PARIS (Reuters) - French presidential candidate Francois Fillon, an outsider to win after involvement in a financial scandal, said on Monday he would order a parliamentary inquiry into allegations President Francois Hollande interfered in the justice system, if elected.
Once the frontrunner, the conservative former prime minister’s poll ratings have slumped since allegations surfaced that he paid his wife, a son and a daughter hundreds of thousands of euros of public money for minimal work.
Fillon, 63, who is being investigated by magistrates over the jobs allegations and over a gift of expensive suits, insisted on his innocence.
“If I had the slightest doubt about my guilt I wouldn’t be a candidate in the presidential election,” he told BFM TV.
He said he was the victim of “manipulation”, but drew back from previous allegations that Hollande, a Socialist president who is not standing for a second term, had personally led a smear campaign against him. He said he could not prove this.
He said however that prosecutors should open an inquiry into allegations made in a book by two journalists from satirical weekly Le Canard Enchaine that Hollande had judicial wiretaps that interested him sent to his office.
“Prosecutors should take up this case. If they don’t do so and if I am elected president, there will be a parliamentary commission of inquiry,” Fillon said.
Hollande’s office has rejected Fillon’s accusations and denied interference in the justice system.
Two polls on Monday showed far-right leader Marine Le Pen and centrist Emmanuel Macron neck-and-neck in the race, with each predicted to receive about 25 percent of the vote in the April 23 first round.
Macron had a half-point lead over Le Pen in an IFOP-Fiducial poll, while an Opinionway poll gave Le Pen a one-point lead over Macron. Both polls had Fillon lagging well behind in third place.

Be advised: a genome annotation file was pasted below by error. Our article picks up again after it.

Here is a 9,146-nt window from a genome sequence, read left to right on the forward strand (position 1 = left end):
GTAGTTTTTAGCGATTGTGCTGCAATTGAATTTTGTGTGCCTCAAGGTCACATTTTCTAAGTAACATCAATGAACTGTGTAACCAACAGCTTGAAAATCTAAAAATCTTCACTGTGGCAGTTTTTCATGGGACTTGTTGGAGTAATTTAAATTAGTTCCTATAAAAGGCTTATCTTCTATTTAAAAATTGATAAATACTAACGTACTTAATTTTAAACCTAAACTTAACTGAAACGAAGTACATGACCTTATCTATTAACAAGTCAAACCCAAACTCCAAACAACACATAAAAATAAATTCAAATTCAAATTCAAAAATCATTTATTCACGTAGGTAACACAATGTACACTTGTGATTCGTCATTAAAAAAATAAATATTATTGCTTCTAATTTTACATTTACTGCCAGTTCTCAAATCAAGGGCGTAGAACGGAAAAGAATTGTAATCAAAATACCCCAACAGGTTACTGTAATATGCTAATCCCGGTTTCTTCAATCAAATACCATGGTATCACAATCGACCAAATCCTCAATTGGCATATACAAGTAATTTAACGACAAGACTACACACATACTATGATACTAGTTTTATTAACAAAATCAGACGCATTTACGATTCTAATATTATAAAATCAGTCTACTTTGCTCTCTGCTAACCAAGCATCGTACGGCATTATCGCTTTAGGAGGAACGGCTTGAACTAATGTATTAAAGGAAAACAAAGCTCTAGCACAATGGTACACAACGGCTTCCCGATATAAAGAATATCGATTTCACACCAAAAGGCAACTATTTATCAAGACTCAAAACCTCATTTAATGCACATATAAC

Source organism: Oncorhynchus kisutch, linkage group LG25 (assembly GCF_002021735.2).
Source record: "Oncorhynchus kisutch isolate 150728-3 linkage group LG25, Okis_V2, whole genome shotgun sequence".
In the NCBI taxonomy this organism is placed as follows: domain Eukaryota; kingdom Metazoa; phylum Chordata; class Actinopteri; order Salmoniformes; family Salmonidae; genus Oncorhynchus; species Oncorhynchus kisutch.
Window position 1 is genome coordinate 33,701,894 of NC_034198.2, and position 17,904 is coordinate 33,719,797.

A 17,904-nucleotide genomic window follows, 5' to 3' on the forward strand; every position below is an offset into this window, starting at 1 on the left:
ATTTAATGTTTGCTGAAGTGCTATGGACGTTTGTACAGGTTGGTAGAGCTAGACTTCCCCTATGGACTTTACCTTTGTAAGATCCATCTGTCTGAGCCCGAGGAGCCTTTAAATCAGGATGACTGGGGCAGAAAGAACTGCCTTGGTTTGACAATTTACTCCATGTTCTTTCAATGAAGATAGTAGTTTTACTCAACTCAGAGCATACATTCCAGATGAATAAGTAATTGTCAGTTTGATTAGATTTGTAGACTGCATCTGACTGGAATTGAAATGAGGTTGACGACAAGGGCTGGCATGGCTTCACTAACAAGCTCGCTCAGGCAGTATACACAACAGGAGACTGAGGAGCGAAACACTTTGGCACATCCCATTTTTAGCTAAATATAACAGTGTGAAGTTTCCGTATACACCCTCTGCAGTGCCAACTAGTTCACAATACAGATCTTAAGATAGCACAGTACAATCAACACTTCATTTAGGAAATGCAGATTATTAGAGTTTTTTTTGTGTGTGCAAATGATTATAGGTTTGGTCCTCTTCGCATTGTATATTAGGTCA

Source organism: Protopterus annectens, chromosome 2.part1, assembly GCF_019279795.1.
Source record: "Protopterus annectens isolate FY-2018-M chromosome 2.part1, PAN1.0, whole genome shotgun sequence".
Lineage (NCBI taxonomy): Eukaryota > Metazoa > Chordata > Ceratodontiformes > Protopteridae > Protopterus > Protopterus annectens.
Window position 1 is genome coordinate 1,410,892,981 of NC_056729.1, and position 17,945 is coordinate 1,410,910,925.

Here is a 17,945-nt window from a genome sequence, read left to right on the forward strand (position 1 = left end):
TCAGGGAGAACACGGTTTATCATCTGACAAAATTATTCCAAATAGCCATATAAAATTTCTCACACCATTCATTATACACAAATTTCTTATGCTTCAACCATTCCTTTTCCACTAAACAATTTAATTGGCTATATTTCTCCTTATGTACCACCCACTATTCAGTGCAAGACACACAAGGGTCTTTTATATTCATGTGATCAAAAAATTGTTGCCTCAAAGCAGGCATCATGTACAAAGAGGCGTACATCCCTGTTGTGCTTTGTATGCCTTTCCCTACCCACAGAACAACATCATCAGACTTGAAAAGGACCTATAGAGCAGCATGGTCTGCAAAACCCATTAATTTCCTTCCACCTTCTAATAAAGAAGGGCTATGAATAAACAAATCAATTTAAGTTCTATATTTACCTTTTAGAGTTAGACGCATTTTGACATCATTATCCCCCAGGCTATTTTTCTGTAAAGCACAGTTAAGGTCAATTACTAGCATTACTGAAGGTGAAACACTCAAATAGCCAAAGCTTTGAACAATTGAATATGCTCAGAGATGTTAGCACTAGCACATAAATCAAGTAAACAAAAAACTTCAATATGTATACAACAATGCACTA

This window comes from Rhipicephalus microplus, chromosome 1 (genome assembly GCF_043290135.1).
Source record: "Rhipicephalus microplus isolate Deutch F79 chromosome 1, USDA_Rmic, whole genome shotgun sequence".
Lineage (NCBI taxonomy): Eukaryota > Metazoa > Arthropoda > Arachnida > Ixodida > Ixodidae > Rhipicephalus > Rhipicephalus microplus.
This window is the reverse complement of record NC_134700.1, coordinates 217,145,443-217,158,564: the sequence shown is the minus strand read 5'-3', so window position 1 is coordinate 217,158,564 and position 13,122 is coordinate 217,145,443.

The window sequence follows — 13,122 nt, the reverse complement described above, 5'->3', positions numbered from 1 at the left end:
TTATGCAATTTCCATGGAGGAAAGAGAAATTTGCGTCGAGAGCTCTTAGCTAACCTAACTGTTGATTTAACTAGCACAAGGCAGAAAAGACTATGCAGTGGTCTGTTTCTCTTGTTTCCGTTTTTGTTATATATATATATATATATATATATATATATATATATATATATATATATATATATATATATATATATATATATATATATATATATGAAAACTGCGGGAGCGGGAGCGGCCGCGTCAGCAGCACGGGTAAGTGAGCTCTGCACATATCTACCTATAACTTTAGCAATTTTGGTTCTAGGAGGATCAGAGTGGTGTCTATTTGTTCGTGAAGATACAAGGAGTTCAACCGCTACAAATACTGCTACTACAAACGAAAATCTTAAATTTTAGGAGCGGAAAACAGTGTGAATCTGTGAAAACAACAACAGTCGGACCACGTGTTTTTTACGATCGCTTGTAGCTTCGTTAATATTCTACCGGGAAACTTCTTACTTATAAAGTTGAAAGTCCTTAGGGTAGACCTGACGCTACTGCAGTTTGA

Only the top two candidates go through to the May 7 run-off, where polls predict Macron would easily beat Le Pen, who wants to take France out of the euro and hold a referendum on EU membership.
All 11 candidates will take part in a televised debate lasting more than three hours on Tuesday evening, one of the main opportunities for many of them to reach a wide audience.
Investors are concerned the wave of frustration with political elites behind Britain’s vote to leave the European Union and the election of Donald Trump in the United States could sweep Le Pen into power in France.
Former Prime Minister Manuel Valls said last week he believed Le Pen’s potential vote was being seriously under-rated.
Macron told Le Monde in an interview on Monday that Fillon and Socialist candidate Benoit Hamon were wrong to focus their attacks on him, when Le Pen was the real threat.
“Those who say Marine Le Pen can’t win the second round are the same as those who said Trump could never win. We don’t know what can happen if she is far ahead in the first round,” he said.
Additional reporting by Michel Rose; Editing by